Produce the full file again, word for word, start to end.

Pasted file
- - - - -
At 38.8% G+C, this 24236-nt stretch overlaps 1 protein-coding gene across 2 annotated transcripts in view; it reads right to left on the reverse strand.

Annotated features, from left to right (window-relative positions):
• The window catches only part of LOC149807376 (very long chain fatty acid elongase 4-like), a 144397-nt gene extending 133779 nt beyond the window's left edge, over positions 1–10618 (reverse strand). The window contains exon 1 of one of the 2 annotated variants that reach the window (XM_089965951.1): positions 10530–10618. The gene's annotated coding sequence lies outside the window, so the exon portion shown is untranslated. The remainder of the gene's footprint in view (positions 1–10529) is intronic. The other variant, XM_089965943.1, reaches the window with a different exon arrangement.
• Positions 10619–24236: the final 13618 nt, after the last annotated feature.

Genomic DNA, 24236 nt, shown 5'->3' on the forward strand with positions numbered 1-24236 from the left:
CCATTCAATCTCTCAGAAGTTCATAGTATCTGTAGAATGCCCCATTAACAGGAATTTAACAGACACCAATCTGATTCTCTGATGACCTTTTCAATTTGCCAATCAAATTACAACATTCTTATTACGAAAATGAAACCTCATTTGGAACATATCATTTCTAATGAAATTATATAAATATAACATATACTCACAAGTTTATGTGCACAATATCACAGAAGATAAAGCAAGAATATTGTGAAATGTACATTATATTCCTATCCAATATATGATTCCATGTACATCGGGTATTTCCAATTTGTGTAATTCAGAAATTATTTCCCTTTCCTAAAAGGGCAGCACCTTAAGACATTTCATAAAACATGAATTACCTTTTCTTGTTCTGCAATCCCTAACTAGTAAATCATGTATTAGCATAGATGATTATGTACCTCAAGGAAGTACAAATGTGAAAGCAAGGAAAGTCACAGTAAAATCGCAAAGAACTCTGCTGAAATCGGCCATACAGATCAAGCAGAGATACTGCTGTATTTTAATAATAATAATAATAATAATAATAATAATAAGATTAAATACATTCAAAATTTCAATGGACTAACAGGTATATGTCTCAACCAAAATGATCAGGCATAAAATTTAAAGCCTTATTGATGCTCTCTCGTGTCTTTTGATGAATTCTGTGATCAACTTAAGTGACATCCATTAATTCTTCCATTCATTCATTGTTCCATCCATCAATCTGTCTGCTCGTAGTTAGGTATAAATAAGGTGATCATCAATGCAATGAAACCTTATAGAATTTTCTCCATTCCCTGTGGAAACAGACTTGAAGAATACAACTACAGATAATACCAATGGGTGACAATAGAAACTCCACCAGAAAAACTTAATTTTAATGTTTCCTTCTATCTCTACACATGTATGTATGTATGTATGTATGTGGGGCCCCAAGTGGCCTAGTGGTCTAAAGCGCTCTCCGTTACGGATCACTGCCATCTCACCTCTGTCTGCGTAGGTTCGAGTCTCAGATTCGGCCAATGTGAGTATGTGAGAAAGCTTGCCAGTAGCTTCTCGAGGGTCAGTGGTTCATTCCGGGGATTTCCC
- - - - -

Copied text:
At 38.8% G+C, this 24236-nt stretch overlaps 1 protein-coding gene across 2 annotated transcripts in view; it reads right to left on the reverse strand.

Annotated features, from left to right (window-relative positions):
• The window catches only part of LOC149807376 (very long chain fatty acid elongase 4-like), a 144397-nt gene extending 133779 nt beyond the window's left edge, over positions 1–10618 (reverse strand). The window contains exon 1 of one of the 2 annotated variants that reach the window (XM_089965951.1): positions 10530–10618. The gene's annotated coding sequence lies outside the window, so the exon portion shown is untranslated. The remainder of the gene's footprint in view (positions 1–10529) is intronic. The other variant, XM_089965943.1, reaches the window with a different exon arrangement.
• Positions 10619–24236: the final 13618 nt, after the last annotated feature.

Genomic DNA, 24236 nt, shown 5'->3' on the forward strand with positions numbered 1-24236 from the left:
CCATTCAATCTCTCAGAAGTTCATAGTATCTGTAGAATGCCCCATTAACAGGAATTTAACAGACACCAATCTGATTCTCTGATGACCTTTTCAATTTGCCAATCAAATTACAACATTCTTATTACGAAAATGAAACCTCATTTGGAACATATCATTTCTAATGAAATTATATAAATATAACATATACTCACAAGTTTATGTGCACAATATCACAGAAGATAAAGCAAGAATATTGTGAAATGTACATTATATTCCTATCCAATATATGATTCCATGTACATCGGGTATTTCCAATTTGTGTAATTCAGAAATTATTTCCCTTTCCTAAAAGGGCAGCACCTTAAGACATTTCATAAAACATGAATTACCTTTTCTTGTTCTGCAATCCCTAACTAGTAAATCATGTATTAGCATAGATGATTATGTACCTCAAGGAAGTACAAATGTGAAAGCAAGGAAAGTCACAGTAAAATCGCAAAGAACTCTGCTGAAATCGGCCATACAGATCAAGCAGAGATACTGCTGTATTTTAATAATAATAATAATAATAATAATAATAATAAGATTAAATACATTCAAAATTTCAATGGACTAACAGGTATATGTCTCAACCAAAATGATCAGGCATAAAATTTAAAGCCTTATTGATGCTCTCTCGTGTCTTTTGATGAATTCTGTGATCAACTTAAGTGACATCCATTAATTCTTCCATTCATTCATTGTTCCATCCATCAATCTGTCTGCTCGTAGTTAGGTATAAATAAGGTGATCATCAATGCAATGAAACCTTATAGAATTTTCTCCATTCCCTGTGGAAACAGACTTGAAGAATACAACTACAGATAATACCAATGGGTGACAATAGAAACTCCACCAGAAAAACTTAATTTTAATGTTTCCTTCTATCTCTACACATGTATGTATGTATGTATGTATGTGGGGCCCCAAGTGGCCTAGTGGTCTAAAGCGCTCTCCGTTACGGATCACTGCCATCTCACCTCTGTCTGCGTAGGTTCGAGTCTCAGATTCGGCCAATGTGAGTATGTGAGAAAGCTTGCCAGTAGCTTCTCGAGGGTCAGTGGTTCATTCCGGGGATTTCCC